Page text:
Caleb Phipps
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Quotes for
Caleb Phipps (Character)
from "Person of Interest" (2011)

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"Person of Interest: 2 Pi R (#2.11)" (2013)
Caleb Phipps: What are you doing here?
Harold Finch: You're so smart, Caleb. Ask me something you don't know. The thing about being reckless - taking chances - is that you make a lot of mistakes, cause a lot of grief.
Caleb Phipps: Gonna start lecturing me on mistakes? How I need to live and learn? Move on? That's really inspiring, Mr. Swift. I'd stand up on my desk and clap for you.
Harold Finch: No. Your mistakes, like mine, are part of who you are now. You can't move on from that. Believe me. I've made a sizable number. But... sometimes your mistakes can surprise you. My biggest mistake, for instance... brought me here. At exactly this moment when you might need some help.

Harold Finch: You know, I used to do a little coding myself. That's an elegant string you have. But it occurs to me that if you want to implement multi-threading, you'd do better to use atomic variables. Just a thought.
Caleb Phipps: Wait, that would work.
Harold Finch: [Smiles] I know, that's why I suggested it.

Harold Finch: Maybe you and I are connected. Two reckless people.
Caleb Phipps: Yeah? Then what's the use? We're just gonna keep breaking things Over and over. Why not save everyone the grief?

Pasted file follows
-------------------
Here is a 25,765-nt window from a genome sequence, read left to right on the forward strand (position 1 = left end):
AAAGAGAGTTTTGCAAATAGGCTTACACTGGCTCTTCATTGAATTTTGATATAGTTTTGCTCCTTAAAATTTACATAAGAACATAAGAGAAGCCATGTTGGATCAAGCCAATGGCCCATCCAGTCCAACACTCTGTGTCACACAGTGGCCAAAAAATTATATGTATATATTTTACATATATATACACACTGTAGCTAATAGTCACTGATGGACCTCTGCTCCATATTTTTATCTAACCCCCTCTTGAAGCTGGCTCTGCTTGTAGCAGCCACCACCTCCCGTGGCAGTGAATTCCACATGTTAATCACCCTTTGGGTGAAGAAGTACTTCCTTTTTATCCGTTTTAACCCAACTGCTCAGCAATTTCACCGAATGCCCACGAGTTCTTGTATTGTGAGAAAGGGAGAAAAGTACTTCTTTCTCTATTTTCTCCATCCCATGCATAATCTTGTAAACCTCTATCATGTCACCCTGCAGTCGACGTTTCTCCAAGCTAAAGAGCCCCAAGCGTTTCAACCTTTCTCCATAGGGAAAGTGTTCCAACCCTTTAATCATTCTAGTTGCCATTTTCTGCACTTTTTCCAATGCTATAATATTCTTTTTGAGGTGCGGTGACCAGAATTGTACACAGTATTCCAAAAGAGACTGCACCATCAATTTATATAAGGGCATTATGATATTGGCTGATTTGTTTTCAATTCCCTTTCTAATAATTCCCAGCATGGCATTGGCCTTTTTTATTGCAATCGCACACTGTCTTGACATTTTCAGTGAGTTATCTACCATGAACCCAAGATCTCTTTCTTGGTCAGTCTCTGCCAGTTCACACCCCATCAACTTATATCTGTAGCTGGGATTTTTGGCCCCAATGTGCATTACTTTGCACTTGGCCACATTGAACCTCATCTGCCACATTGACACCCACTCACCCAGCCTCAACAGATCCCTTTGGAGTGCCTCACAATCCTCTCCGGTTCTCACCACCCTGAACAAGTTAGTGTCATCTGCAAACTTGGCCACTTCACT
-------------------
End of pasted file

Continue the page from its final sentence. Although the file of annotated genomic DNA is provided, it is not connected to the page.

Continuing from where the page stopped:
Harold Finch: The thing about the world is that it doesn't have any extra pieces. It's like pi: it contains everything. You remove a single piece, no circle. Your recklessness, your mistakes, are the reason why when they say, "You can't change the world." you won't listen. The world is better off with both of us in it, Caleb, rather than the alternative.
Caleb Phipps: Yeah? You sure about that?
Harold Finch: Yes, and your mom is better off with you in it. If you think money can replace you, you haven't seen the whole equation. Take it from someone who thought leaving would make it easier on everyone and then learned otherwise.

Chris Beckner: "Hacker" used to refer to industrious coders who pushed the boundaries of modern computing. Then that word became misappropriated by those who pushed the boundaries so far that they ended up with jail time. Like Kevin Mitnick, back in the 1980s. He was just trying to see how stuff worked. Mitnick was looking for flaws in the system. And he did so by breaking the law. But he proved people were the flaw, not the code. Now they're paying him millions for the same thing that got him locked up in the first place.
[Class laughs]
Chris Beckner: Perhaps the most notorious hacker of them all was the one that got away. Back when Uncle Sam was trying to maintain IriTrip on the budding Internet Or Arpanet, as it was known then. This hacker, this coder, hacked into the system and laid its secrets bare, ensuring that the Internet would become an open forum.
Caleb Phipps: Plus that hacker made his mark without ever getting busted.
Chris Beckner: True. Whoever it was, that person's still out there.

Harold Finch: I grew up during the Cold War When computer networks were just a gleam in the eye of the department of defense. Things seemed more black and white then. Arpanet was the new frontier. Till a kid with a homemade computer turned the whole thing inside out. All I'm saying is It's a new era now, and things are about to get really weird. So you should keep your code close to your vest. And pick your friends wisely.
[Hands him a paper]
Harold Finch: Pi. The first 3,000 digits. My number's in there somewhere. You're smart, you'll figure it out.
Caleb Phipps: Wait, uh, the hacker. The one who got away? How'd you know he did that with a homemade computer? I've read all that research. No one's ever mentioned that.
Harold Finch: I must have heard it somewhere.